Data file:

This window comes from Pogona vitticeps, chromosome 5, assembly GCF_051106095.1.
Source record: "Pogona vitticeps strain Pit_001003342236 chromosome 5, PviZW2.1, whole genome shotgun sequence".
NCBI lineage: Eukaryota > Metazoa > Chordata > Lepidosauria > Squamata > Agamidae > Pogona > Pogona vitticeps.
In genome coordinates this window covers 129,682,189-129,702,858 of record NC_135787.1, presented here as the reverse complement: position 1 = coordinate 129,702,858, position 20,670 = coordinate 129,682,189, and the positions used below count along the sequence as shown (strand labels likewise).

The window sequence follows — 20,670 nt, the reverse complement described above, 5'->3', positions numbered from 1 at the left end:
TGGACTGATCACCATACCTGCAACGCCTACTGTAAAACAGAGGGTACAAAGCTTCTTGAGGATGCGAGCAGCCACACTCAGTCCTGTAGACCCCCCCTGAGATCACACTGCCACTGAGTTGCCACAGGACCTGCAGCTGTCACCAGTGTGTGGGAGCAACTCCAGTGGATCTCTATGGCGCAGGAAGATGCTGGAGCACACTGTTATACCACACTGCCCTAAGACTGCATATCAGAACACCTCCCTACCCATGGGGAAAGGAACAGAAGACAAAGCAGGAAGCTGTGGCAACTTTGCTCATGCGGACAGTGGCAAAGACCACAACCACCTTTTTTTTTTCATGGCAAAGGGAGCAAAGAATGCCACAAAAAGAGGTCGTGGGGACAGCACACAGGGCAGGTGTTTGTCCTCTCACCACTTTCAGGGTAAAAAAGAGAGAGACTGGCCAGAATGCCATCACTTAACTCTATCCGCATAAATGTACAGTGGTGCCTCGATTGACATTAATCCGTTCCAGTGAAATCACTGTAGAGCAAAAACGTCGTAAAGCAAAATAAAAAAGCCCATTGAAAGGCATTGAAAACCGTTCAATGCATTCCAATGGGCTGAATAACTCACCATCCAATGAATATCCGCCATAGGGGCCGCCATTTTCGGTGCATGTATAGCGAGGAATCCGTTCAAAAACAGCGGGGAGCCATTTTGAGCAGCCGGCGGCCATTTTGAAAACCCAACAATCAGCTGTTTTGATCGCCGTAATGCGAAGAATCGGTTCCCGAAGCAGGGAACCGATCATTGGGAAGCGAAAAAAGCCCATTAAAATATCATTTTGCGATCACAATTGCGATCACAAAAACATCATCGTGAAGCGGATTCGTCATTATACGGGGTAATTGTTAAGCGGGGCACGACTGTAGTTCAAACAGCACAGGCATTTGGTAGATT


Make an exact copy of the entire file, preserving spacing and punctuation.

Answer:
This window comes from Pogona vitticeps, chromosome 5, assembly GCF_051106095.1.
Source record: "Pogona vitticeps strain Pit_001003342236 chromosome 5, PviZW2.1, whole genome shotgun sequence".
NCBI lineage: Eukaryota > Metazoa > Chordata > Lepidosauria > Squamata > Agamidae > Pogona > Pogona vitticeps.
In genome coordinates this window covers 129,682,189-129,702,858 of record NC_135787.1, presented here as the reverse complement: position 1 = coordinate 129,702,858, position 20,670 = coordinate 129,682,189, and the positions used below count along the sequence as shown (strand labels likewise).

The window sequence follows — 20,670 nt, the reverse complement described above, 5'->3', positions numbered from 1 at the left end:
TGGACTGATCACCATACCTGCAACGCCTACTGTAAAACAGAGGGTACAAAGCTTCTTGAGGATGCGAGCAGCCACACTCAGTCCTGTAGACCCCCCCTGAGATCACACTGCCACTGAGTTGCCACAGGACCTGCAGCTGTCACCAGTGTGTGGGAGCAACTCCAGTGGATCTCTATGGCGCAGGAAGATGCTGGAGCACACTGTTATACCACACTGCCCTAAGACTGCATATCAGAACACCTCCCTACCCATGGGGAAAGGAACAGAAGACAAAGCAGGAAGCTGTGGCAACTTTGCTCATGCGGACAGTGGCAAAGACCACAACCACCTTTTTTTTTTCATGGCAAAGGGAGCAAAGAATGCCACAAAAAGAGGTCGTGGGGACAGCACACAGGGCAGGTGTTTGTCCTCTCACCACTTTCAGGGTAAAAAAGAGAGAGACTGGCCAGAATGCCATCACTTAACTCTATCCGCATAAATGTACAGTGGTGCCTCGATTGACATTAATCCGTTCCAGTGAAATCACTGTAGAGCAAAAACGTCGTAAAGCAAAATAAAAAAGCCCATTGAAAGGCATTGAAAACCGTTCAATGCATTCCAATGGGCTGAATAACTCACCATCCAATGAATATCCGCCATAGGGGCCGCCATTTTCGGTGCATGTATAGCGAGGAATCCGTTCAAAAACAGCGGGGAGCCATTTTGAGCAGCCGGCGGCCATTTTGAAAACCCAACAATCAGCTGTTTTGATCGCCGTAATGCGAAGAATCGGTTCCCGAAGCAGGGAACCGATCATTGGGAAGCGAAAAAAGCCCATTAAAATATCATTTTGCGATCACAATTGCGATCACAAAAACATCATCGTGAAGCGGATTCGTCATTATACGGGGTAATTGTTAAGCGGGGCACGACTGTAGTTCAAACAGCACAGGCATTTGGTAGATT